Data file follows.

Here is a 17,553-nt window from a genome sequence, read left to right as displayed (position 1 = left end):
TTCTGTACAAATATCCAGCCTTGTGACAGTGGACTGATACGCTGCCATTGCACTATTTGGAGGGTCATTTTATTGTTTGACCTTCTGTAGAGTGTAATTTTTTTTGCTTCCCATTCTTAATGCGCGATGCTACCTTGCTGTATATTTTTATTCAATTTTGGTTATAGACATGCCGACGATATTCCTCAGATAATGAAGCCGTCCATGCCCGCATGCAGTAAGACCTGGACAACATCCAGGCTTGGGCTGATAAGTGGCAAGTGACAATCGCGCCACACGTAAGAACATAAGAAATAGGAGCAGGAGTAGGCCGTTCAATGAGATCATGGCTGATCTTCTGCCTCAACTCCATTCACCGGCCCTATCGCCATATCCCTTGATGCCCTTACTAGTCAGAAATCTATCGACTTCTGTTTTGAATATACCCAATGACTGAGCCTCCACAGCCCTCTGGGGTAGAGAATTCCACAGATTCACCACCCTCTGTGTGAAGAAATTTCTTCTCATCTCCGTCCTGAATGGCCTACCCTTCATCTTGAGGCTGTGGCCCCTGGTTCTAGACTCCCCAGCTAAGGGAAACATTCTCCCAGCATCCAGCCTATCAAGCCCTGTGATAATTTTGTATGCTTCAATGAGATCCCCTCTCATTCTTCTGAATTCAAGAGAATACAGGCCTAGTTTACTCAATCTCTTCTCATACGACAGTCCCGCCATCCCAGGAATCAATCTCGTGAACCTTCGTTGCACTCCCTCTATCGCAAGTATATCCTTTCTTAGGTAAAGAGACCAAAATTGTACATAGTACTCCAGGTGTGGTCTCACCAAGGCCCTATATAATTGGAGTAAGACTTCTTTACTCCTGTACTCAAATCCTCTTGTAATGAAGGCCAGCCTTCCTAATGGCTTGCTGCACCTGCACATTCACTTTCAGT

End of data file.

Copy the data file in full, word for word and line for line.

Here is a 17,553-nt window from a genome sequence, read left to right as displayed (position 1 = left end):
TTCTGTACAAATATCCAGCCTTGTGACAGTGGACTGATACGCTGCCATTGCACTATTTGGAGGGTCATTTTATTGTTTGACCTTCTGTAGAGTGTAATTTTTTTTGCTTCCCATTCTTAATGCGCGATGCTACCTTGCTGTATATTTTTATTCAATTTTGGTTATAGACATGCCGACGATATTCCTCAGATAATGAAGCCGTCCATGCCCGCATGCAGTAAGACCTGGACAACATCCAGGCTTGGGCTGATAAGTGGCAAGTGACAATCGCGCCACACGTAAGAACATAAGAAATAGGAGCAGGAGTAGGCCGTTCAATGAGATCATGGCTGATCTTCTGCCTCAACTCCATTCACCGGCCCTATCGCCATATCCCTTGATGCCCTTACTAGTCAGAAATCTATCGACTTCTGTTTTGAATATACCCAATGACTGAGCCTCCACAGCCCTCTGGGGTAGAGAATTCCACAGATTCACCACCCTCTGTGTGAAGAAATTTCTTCTCATCTCCGTCCTGAATGGCCTACCCTTCATCTTGAGGCTGTGGCCCCTGGTTCTAGACTCCCCAGCTAAGGGAAACATTCTCCCAGCATCCAGCCTATCAAGCCCTGTGATAATTTTGTATGCTTCAATGAGATCCCCTCTCATTCTTCTGAATTCAAGAGAATACAGGCCTAGTTTACTCAATCTCTTCTCATACGACAGTCCCGCCATCCCAGGAATCAATCTCGTGAACCTTCGTTGCACTCCCTCTATCGCAAGTATATCCTTTCTTAGGTAAAGAGACCAAAATTGTACATAGTACTCCAGGTGTGGTCTCACCAAGGCCCTATATAATTGGAGTAAGACTTCTTTACTCCTGTACTCAAATCCTCTTGTAATGAAGGCCAGCCTTCCTAATGGCTTGCTGCACCTGCACATTCACTTTCAGT